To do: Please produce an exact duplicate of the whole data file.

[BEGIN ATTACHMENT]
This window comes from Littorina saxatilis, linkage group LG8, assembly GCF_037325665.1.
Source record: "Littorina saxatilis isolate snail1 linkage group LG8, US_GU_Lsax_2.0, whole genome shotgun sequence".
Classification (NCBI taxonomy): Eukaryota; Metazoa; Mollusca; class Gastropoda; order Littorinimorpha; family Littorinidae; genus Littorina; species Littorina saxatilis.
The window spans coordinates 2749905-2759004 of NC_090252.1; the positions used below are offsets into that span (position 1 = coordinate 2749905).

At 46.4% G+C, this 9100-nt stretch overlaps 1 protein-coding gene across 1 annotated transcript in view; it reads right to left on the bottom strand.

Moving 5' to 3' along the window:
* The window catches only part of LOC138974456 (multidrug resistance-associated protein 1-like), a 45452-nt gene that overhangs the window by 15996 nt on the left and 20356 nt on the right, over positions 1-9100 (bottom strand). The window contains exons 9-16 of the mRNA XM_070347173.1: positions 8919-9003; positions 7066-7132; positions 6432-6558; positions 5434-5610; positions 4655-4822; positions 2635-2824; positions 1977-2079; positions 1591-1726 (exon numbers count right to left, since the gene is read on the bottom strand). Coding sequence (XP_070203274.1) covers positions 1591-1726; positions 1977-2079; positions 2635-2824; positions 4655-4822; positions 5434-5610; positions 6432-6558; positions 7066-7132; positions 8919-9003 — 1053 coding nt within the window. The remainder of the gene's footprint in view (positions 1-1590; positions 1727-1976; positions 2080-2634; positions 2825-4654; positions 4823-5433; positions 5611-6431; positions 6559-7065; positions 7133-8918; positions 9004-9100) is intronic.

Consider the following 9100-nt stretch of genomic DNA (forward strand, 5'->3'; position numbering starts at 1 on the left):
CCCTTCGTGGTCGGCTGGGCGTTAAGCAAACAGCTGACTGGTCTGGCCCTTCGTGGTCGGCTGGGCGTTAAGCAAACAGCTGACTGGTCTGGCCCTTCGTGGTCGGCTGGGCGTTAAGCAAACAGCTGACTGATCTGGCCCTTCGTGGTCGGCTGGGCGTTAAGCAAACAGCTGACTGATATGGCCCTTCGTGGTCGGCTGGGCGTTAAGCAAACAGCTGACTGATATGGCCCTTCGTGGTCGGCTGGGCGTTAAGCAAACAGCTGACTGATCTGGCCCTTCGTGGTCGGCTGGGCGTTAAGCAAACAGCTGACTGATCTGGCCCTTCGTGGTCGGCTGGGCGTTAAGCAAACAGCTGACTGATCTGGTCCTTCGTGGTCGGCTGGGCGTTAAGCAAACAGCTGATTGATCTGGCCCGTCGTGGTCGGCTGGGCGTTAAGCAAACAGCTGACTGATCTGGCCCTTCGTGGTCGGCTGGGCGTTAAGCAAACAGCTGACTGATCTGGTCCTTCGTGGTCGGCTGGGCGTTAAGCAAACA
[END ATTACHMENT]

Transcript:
This window comes from Littorina saxatilis, linkage group LG8, assembly GCF_037325665.1.
Source record: "Littorina saxatilis isolate snail1 linkage group LG8, US_GU_Lsax_2.0, whole genome shotgun sequence".
Classification (NCBI taxonomy): Eukaryota; Metazoa; Mollusca; class Gastropoda; order Littorinimorpha; family Littorinidae; genus Littorina; species Littorina saxatilis.
The window spans coordinates 2749905-2759004 of NC_090252.1; the positions used below are offsets into that span (position 1 = coordinate 2749905).

At 46.4% G+C, this 9100-nt stretch overlaps 1 protein-coding gene across 1 annotated transcript in view; it reads right to left on the bottom strand.

Moving 5' to 3' along the window:
* The window catches only part of LOC138974456 (multidrug resistance-associated protein 1-like), a 45452-nt gene that overhangs the window by 15996 nt on the left and 20356 nt on the right, over positions 1-9100 (bottom strand). The window contains exons 9-16 of the mRNA XM_070347173.1: positions 8919-9003; positions 7066-7132; positions 6432-6558; positions 5434-5610; positions 4655-4822; positions 2635-2824; positions 1977-2079; positions 1591-1726 (exon numbers count right to left, since the gene is read on the bottom strand). Coding sequence (XP_070203274.1) covers positions 1591-1726; positions 1977-2079; positions 2635-2824; positions 4655-4822; positions 5434-5610; positions 6432-6558; positions 7066-7132; positions 8919-9003 — 1053 coding nt within the window. The remainder of the gene's footprint in view (positions 1-1590; positions 1727-1976; positions 2080-2634; positions 2825-4654; positions 4823-5433; positions 5611-6431; positions 6559-7065; positions 7133-8918; positions 9004-9100) is intronic.

Consider the following 9100-nt stretch of genomic DNA (forward strand, 5'->3'; position numbering starts at 1 on the left):
CCCTTCGTGGTCGGCTGGGCGTTAAGCAAACAGCTGACTGGTCTGGCCCTTCGTGGTCGGCTGGGCGTTAAGCAAACAGCTGACTGGTCTGGCCCTTCGTGGTCGGCTGGGCGTTAAGCAAACAGCTGACTGATCTGGCCCTTCGTGGTCGGCTGGGCGTTAAGCAAACAGCTGACTGATATGGCCCTTCGTGGTCGGCTGGGCGTTAAGCAAACAGCTGACTGATATGGCCCTTCGTGGTCGGCTGGGCGTTAAGCAAACAGCTGACTGATCTGGCCCTTCGTGGTCGGCTGGGCGTTAAGCAAACAGCTGACTGATCTGGCCCTTCGTGGTCGGCTGGGCGTTAAGCAAACAGCTGACTGATCTGGTCCTTCGTGGTCGGCTGGGCGTTAAGCAAACAGCTGATTGATCTGGCCCGTCGTGGTCGGCTGGGCGTTAAGCAAACAGCTGACTGATCTGGCCCTTCGTGGTCGGCTGGGCGTTAAGCAAACAGCTGACTGATCTGGTCCTTCGTGGTCGGCTGGGCGTTAAGCAAACA